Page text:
ISBN: 0-201-62227-0

Page Count: 384

Publisher: Addison-Wesley

Review Posted Online: May 20, 2010

Kirkus Reviews Issue: Aug. 15, 1994

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An ambitiously original but uncorroborated theory.


A sweeping new theory that puts forward a way to rejuvenate a damaged brain without using surgical or pharmacological methods.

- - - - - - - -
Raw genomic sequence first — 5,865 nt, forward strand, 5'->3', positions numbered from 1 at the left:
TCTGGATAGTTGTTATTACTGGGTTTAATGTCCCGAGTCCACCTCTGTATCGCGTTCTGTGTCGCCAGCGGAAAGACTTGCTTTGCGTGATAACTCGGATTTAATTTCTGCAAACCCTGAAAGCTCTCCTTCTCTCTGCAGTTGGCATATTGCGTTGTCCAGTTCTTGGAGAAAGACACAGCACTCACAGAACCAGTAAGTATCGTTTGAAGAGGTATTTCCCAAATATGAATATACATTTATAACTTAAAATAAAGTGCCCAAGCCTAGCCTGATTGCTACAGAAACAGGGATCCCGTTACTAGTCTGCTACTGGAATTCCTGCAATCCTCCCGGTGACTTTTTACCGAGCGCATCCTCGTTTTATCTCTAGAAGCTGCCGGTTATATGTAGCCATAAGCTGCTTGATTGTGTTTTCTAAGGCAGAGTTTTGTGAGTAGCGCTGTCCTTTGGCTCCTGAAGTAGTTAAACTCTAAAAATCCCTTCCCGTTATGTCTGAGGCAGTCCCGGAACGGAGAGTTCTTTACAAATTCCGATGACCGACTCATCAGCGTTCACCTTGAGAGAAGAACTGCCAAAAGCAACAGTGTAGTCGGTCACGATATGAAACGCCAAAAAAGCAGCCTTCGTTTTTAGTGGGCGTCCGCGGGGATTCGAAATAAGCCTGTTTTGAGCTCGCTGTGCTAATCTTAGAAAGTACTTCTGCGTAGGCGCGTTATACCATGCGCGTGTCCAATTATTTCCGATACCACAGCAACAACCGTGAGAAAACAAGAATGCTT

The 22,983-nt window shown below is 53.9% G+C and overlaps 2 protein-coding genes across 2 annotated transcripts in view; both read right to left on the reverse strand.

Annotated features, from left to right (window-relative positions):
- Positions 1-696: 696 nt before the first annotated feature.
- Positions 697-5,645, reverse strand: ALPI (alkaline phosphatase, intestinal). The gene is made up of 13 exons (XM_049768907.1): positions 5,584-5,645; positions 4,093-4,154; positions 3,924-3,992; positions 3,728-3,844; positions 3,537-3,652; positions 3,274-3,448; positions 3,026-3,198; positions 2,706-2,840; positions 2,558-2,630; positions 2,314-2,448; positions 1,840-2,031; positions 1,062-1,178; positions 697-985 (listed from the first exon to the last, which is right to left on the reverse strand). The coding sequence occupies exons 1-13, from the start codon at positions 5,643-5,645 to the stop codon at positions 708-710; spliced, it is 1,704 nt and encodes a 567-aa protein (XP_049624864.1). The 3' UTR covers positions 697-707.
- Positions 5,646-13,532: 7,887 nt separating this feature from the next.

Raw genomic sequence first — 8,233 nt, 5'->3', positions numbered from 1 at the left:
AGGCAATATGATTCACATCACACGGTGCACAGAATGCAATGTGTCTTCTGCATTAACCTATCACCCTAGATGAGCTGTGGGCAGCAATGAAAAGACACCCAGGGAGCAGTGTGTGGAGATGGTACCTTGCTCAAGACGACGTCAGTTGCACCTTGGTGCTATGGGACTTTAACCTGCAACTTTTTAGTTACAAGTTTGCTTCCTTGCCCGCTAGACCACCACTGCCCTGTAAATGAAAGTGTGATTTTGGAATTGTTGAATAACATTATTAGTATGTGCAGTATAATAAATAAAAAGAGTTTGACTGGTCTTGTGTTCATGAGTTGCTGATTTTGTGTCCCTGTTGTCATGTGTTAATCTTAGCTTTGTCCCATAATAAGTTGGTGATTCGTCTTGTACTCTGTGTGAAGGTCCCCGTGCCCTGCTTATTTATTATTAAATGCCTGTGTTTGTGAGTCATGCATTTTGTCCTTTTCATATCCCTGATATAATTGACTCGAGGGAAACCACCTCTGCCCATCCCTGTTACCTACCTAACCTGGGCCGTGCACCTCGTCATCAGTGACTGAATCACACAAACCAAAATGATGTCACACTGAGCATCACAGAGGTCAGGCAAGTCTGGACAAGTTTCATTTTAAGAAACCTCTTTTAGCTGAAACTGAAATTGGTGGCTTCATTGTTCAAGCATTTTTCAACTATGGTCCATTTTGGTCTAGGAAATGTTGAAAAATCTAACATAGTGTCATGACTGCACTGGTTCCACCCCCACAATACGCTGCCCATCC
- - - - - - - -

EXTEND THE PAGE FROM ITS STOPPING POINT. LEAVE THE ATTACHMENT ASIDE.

Clinical psychologist Litvin (Litvin’s Code, 2011) proposes what he calls a bold “new neuropsychological discovery” about ways in which a chronically underperforming brain may be improved with carefully managed mental exercises. According to the author, the brain processes information via an internal mapping system, in which received data is directed to a “book of addresses.” When the brain malfunctions, he says, it’s largely the result of damaged complex brain cells receiving “incomplete or distorted requests,” which results in the improper distribution of information. However, he asserts that the brain has a kind of organic plasticity that allows it to respond to willfully enacted repairs. Litvin argues that simple cells in the body can be stimulated in a way that either rejuvenates or replace damaged complex cells; this stimulation can overcome what he calls “neuropsychological barriers” and result in the release of a newly “balanced amount of brain chemicals”—a vague formulation that typifies the author’s overall mode of discussion. This is achieved, he says, by activating the brain’s response to various stimuli in quick succession, including tactile, visual, auditory, kinesthetic, and olfactory stimuli. Litvin calls this theory of repair “psychoconduction,” and he includes a detailed series of mental exercises that ask readers to translate simple mathematical equations into various modes of expression; for example, he shows how a visual pattern may be translated into a knocking sound, or a clamping of a hand. Litvin has discussed psychoconduction in a number of other works, but here, he furnishes his most thorough and systematic explanation of it, largely in accessible, nontechnical language. However, this volume also replicates the principal vices of the others: It’s remarkably general, and it doesn’t present any empirical, experimental evidence for its claims. Also, Litvin’s promises regarding the scope of its application are equally unsubstantiated, as well as implausible; he claims, for example, that the exercises can remedy dyslexia, anxiety, attention-deficit disorder, anger issues, and even help people who have hallucinations. It’s never clear how it’s all possible, and the author offers no solid proof.